Jason tried to argue that the $2 million was a return of capital, but that did not go anywhere.  He also argued that the money was a gift, since he really was not doing all that much.  The court found, however that he was a key player.
The trial testimony supports the conclusion that the $2 million payment was compensation subject to self-employment tax. Although petitioner attempts to minimize his role in the tax shelters and describes his activities as investments, the record reflects that he provided services to Delta to facilitate the tax shelter transactions. Beer testified that petitioner's role in the tax shelters was a critical component of the transactions and the tax shelters could not have functioned as planned without petitioner's participation. Delta could not have allocated noneconomic losses to its clients without petitioner's acting as the accommodating party. The allocation of $3.2 billion of noneconomic income to petitioner enabled Delta's clients to reap the benefits of an almost equal amount of noneconomic losses to offset their taxable income. Petitioner's role was far from nominal.
Petitioner argues that because he delegated decision making authority to Bricolage, he did not perform any meaningful services for Delta (or any of the other Bricolage entities). Petitioner's income cannot escape taxation merely because he delegated certain duties to Bricolage and Beer. The risky nature and large receipts of the tax shelters provide ample justification for the high compensation relative to the low amount of personal effort involved.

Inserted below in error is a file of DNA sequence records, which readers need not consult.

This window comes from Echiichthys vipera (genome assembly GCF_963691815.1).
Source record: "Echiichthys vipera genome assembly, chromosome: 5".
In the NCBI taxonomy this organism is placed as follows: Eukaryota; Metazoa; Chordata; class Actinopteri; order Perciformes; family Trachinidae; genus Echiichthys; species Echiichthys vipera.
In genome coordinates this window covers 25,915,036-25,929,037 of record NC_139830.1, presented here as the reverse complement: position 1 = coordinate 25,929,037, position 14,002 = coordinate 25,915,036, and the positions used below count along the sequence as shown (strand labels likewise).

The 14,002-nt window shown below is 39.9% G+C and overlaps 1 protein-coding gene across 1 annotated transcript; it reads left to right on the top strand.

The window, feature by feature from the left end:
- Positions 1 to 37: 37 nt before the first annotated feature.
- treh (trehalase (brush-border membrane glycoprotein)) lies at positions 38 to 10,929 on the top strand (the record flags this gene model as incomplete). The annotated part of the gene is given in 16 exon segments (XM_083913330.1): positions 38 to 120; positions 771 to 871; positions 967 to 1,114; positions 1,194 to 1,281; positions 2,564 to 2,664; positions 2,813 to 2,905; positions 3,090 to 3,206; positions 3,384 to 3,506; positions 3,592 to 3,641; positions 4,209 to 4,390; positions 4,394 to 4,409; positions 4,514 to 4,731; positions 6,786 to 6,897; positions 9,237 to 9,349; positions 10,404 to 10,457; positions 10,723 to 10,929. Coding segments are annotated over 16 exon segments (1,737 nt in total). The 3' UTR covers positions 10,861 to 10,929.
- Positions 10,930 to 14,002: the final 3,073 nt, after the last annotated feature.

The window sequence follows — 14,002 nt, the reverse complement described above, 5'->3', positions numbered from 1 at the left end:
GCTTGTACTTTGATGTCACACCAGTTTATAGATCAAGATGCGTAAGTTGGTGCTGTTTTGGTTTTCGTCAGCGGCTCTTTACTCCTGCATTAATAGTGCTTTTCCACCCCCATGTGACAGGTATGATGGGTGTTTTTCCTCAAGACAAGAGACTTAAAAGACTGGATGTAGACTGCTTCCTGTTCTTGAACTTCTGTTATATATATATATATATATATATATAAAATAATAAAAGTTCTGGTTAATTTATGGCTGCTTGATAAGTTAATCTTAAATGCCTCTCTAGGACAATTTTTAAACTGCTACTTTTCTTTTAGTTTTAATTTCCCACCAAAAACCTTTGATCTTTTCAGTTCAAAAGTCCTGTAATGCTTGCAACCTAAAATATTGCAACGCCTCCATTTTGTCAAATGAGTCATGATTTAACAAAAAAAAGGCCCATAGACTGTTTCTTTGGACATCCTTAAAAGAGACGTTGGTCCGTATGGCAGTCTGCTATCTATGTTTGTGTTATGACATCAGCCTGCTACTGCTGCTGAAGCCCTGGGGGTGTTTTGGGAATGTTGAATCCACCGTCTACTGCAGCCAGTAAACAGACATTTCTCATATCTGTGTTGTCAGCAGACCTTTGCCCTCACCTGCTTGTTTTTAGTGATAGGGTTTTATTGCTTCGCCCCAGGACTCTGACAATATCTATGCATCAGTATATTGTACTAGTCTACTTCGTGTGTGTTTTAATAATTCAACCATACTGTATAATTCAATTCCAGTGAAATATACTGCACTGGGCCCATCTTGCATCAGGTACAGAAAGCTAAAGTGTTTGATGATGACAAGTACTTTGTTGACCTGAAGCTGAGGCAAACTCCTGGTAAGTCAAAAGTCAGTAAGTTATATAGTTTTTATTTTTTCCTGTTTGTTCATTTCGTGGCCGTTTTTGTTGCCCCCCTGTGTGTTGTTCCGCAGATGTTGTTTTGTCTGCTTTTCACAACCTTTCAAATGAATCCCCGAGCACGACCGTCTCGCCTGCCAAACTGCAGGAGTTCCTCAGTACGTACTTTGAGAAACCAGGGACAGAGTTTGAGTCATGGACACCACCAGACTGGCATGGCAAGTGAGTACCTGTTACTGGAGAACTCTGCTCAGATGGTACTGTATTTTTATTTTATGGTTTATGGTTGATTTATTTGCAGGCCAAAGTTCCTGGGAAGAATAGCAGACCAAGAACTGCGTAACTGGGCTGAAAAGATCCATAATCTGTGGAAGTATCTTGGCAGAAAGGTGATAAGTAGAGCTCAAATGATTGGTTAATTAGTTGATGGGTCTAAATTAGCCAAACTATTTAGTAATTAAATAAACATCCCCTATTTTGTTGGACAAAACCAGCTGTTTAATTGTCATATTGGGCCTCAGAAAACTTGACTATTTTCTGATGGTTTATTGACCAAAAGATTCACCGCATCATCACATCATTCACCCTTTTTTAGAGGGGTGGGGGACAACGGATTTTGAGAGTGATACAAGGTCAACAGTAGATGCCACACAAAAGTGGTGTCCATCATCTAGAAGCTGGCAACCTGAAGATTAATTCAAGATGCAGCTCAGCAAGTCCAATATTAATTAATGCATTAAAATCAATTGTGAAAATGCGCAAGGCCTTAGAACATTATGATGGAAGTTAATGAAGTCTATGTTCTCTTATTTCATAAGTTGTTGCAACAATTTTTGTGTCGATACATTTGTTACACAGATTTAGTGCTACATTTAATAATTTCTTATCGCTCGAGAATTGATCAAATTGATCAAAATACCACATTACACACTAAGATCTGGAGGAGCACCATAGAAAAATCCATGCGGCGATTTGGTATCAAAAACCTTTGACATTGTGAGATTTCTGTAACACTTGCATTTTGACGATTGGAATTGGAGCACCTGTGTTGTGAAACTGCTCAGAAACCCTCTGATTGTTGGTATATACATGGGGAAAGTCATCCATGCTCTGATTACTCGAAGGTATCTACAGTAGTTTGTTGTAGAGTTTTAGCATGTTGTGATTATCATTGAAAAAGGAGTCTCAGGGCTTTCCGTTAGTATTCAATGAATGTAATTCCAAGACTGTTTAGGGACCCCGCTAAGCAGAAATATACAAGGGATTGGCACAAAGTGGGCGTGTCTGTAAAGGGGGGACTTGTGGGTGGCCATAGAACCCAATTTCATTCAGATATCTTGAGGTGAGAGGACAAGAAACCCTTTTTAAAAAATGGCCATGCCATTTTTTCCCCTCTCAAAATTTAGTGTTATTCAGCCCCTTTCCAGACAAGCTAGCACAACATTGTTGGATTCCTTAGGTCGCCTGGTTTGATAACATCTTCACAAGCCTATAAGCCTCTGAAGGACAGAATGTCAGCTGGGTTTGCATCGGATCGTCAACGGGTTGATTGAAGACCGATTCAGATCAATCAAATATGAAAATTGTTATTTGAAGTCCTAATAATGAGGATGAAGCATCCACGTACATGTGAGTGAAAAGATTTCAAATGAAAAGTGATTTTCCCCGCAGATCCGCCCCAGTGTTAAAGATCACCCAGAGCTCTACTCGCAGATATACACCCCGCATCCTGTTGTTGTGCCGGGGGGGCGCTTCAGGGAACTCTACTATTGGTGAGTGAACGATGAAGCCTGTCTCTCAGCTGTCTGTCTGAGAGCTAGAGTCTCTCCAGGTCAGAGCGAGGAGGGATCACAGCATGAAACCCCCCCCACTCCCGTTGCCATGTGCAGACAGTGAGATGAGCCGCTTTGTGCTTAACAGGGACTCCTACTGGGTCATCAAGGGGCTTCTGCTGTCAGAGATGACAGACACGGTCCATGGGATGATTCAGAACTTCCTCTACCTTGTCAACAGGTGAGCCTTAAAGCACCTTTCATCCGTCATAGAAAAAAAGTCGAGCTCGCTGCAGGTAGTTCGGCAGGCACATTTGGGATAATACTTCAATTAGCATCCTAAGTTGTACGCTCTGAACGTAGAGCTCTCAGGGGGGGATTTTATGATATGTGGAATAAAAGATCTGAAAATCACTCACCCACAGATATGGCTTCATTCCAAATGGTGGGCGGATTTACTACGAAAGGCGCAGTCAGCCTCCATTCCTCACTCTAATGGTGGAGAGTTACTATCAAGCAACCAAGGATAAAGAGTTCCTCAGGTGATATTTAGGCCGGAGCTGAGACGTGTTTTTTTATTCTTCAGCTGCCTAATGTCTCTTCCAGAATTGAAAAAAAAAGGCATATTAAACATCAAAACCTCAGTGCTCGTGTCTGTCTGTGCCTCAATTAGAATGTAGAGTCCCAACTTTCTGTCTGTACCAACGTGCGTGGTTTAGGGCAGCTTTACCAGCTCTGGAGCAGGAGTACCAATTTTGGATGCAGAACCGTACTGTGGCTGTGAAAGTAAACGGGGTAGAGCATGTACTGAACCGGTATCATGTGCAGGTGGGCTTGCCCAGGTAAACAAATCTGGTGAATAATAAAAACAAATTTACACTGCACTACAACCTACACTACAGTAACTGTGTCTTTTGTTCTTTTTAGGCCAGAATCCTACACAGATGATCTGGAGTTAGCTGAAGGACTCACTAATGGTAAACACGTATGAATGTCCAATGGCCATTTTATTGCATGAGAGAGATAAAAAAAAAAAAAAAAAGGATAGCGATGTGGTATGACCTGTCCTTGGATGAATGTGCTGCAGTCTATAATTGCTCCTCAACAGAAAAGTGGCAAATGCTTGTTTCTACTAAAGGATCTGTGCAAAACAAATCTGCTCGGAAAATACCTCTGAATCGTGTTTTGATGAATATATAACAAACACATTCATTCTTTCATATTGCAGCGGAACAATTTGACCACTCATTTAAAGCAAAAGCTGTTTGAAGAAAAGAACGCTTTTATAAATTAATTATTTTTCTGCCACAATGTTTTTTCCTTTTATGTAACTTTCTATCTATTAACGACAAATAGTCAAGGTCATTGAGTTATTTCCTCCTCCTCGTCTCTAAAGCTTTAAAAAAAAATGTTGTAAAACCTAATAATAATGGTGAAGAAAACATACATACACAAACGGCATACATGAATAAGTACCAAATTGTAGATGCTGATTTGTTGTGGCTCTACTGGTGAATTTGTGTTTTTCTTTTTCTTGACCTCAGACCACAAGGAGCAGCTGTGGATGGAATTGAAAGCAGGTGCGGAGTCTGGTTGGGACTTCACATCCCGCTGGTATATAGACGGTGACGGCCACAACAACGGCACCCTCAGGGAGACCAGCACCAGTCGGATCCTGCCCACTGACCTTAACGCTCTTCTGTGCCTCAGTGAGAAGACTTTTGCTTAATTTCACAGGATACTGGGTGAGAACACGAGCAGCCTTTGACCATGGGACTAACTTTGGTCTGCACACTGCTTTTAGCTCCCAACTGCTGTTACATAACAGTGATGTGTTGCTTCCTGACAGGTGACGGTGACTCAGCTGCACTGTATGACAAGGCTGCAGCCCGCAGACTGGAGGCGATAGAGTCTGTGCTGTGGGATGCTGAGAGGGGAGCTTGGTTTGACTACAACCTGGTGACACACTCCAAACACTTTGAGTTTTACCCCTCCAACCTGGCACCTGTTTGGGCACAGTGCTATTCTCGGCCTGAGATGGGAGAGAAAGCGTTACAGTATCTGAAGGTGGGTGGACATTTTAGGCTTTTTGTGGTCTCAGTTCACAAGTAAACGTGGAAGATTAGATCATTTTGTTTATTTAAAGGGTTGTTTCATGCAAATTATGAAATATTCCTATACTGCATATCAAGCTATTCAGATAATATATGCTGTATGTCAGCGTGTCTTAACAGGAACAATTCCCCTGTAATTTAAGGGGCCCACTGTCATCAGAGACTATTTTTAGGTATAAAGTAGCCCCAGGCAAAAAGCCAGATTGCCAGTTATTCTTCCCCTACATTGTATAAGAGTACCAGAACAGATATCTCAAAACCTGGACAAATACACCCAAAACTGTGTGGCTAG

Something tells me that if this were a reasonable compensation case, the government would not have been making these arguments.

The Harvard degrees and successful architecture practice were negatives when it came to getting out of the accuracy penalty. Also Mr. Chai had not provided all the correspondence to his tax adviser.  Of late I've been thinking that the IRS is to quick to propose the accuracy penalty, a sentiment Joe Kristan shares,  I'll bet Joe wouldn't object to this one.  It is actually pretty mild.

I can't help but think that there must be something more to this story given the elements that go into it, but I despair of ever being able to figure it out.  The Tax Court did note that it had turned down an IRS attempt to pump up the deficiency by a factor of ten, so Mr. Chai may be back in Tax Court next year - or the year after.  Maybe we will learn more then.

Other Coverage

Lew Taishoff covered the case in his colorful style.
Jason was frequently a visitor to Andrew’s office, signing away his life, fortune and sacred honor as partner in any number of fiddles, and receiving a piece of the bounty bestowed on Andrew by his tax-dodging clientele.
Lew's movie reference was The Front.

Ed Zollars has already incorporated the decision into a CPE course, which is pretty fast work.